Isenberg & Hewitt, PC | A Business And Personal Injury Law Firm | Since 1989
Isenberg & Hewitt, PC | A Business And Personal Injury Law Firm | Since 1989
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Your landlord may be liable for injuries caused by an intruder

On Behalf of | Jul 7, 2018 | Personal Injury

Many people live in an apartment at some point in their lives. You may be someone who is moving into your first apartment or even have lived in several already. In either case, you certainly want your safety to remain a top priority.

You may have many items on your checklist as far as safety measures go. You likely want to make sure the parking lot has adequate lighting, that security guards monitor the premises and that your apartment doors have new locks that include a deadbolt. However, your locks may only provide protection as long as the keys remain secure. While you may certainly ensure that you keep up with your copies, you may wonder what your landlord does with extra copies.


You, like most people, may have a concern that an intruder could enter your home in an attempt to commit theft or possibly harm you. One of your worst nightmares may include being home when an unwanted person enters your apartment. Unfortunately, this type of scenario does not lay outside the realm of possibility. Even if you keep your doors and windows locked, a predator could still come into your home, and in some cases, the person may have had a key.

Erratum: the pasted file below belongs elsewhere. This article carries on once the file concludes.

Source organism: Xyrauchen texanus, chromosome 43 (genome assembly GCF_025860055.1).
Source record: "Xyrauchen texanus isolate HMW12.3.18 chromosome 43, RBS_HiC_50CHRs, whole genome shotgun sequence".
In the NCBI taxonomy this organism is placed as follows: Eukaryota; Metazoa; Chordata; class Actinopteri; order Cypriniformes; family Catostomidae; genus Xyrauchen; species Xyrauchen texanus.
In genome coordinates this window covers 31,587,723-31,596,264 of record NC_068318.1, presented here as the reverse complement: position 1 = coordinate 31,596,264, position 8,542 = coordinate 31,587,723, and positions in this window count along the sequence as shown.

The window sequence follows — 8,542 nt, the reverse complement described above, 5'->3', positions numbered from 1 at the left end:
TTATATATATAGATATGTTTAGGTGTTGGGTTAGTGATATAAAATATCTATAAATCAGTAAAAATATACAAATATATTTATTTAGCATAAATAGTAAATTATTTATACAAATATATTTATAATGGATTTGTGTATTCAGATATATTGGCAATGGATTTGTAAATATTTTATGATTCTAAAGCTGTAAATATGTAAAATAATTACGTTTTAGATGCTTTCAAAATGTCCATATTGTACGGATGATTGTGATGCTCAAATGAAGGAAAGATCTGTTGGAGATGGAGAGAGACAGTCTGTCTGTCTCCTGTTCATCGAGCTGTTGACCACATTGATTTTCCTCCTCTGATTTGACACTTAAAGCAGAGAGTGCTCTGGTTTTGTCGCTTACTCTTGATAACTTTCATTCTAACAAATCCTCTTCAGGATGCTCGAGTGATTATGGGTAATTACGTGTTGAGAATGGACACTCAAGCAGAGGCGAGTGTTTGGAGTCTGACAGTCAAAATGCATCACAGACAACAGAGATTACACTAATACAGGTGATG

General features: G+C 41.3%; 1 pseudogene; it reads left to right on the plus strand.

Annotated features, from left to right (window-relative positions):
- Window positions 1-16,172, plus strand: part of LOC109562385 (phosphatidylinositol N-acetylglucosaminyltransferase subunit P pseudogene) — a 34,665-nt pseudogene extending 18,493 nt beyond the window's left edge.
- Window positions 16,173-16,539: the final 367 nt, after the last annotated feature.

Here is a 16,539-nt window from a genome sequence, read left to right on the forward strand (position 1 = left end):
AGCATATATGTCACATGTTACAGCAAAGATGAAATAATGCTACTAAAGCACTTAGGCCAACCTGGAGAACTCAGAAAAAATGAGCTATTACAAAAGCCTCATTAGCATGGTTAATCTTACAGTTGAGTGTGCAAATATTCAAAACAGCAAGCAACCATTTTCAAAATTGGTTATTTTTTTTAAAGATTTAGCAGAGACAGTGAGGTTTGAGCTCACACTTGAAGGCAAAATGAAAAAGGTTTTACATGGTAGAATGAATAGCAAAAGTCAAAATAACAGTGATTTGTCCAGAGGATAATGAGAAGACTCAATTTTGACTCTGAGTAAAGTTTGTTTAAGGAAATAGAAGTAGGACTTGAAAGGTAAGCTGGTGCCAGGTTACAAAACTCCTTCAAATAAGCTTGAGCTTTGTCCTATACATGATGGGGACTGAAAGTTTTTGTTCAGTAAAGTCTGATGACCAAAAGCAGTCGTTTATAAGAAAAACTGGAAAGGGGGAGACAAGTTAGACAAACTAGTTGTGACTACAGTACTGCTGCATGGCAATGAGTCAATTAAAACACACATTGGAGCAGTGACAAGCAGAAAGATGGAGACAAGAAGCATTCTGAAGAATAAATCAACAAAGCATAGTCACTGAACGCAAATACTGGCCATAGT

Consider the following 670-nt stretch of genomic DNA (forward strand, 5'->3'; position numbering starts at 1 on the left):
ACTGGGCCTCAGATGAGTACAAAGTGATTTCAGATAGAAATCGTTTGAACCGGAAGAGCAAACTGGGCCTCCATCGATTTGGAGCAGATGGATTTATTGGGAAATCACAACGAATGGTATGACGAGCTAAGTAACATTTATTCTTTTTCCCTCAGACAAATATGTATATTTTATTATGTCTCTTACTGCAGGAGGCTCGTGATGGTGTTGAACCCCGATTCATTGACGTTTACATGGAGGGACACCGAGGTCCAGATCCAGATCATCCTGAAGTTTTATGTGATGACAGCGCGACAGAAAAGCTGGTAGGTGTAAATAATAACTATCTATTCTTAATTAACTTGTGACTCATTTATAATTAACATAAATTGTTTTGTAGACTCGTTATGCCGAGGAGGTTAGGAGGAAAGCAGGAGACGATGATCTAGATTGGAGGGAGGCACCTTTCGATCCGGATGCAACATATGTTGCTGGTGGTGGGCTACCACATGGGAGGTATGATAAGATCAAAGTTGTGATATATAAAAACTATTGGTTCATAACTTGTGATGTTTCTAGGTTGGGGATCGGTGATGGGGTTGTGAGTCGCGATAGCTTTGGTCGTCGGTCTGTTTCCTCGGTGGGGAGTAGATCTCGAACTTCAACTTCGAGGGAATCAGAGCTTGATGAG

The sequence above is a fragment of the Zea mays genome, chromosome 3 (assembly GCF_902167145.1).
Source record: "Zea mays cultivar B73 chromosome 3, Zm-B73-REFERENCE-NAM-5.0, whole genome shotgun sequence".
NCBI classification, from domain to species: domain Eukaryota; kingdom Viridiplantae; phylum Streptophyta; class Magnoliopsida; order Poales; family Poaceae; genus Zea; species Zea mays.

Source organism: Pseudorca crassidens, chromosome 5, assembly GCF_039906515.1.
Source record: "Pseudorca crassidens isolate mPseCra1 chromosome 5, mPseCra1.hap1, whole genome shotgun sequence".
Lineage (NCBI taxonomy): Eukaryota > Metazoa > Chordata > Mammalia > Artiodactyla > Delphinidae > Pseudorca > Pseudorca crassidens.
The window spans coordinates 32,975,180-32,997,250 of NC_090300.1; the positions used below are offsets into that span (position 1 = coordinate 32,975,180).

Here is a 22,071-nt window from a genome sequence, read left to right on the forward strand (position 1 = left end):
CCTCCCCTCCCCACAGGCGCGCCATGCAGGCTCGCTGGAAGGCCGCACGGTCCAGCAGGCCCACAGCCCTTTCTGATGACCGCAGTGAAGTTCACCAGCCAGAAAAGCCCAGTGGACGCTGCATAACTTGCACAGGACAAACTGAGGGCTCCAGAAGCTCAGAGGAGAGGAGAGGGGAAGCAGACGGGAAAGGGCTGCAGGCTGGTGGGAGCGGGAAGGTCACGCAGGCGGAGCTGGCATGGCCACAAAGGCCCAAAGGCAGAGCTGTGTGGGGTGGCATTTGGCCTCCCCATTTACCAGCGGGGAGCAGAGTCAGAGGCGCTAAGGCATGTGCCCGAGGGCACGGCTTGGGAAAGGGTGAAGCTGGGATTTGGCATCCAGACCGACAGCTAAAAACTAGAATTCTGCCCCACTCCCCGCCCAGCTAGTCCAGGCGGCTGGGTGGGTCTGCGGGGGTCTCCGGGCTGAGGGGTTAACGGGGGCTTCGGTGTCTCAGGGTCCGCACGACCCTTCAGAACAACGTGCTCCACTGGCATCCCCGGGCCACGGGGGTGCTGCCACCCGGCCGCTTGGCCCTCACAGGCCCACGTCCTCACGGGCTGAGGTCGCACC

Lack of key security

Because your landlord keeps up with multiple keys, you may have assumed that he or she kept them in a secure location. However, some landlords may keep keys out in the open or in areas where outside parties could easily find out where and how to obtain them. If so, a potential intruder may get a copy of yours much more easily than you ever dreamed and enter your apartment with a simple turn of the key.

Unfortunately, this type of situation is not unheard of. In a worst-case scenario, someone could enter your apartment and cause you to suffer injuries. While the intruder will certainly be at fault for your suffering, your landlord may also hold some liability for the incident. If your key was not kept secure, you may have the ability to file a premises liability claim against your landlord in order to seek compensation for the damages resulting from such an event.

In order to obtain reliable information and assistance with this type of situation, you may want to discuss your options with an attorney.


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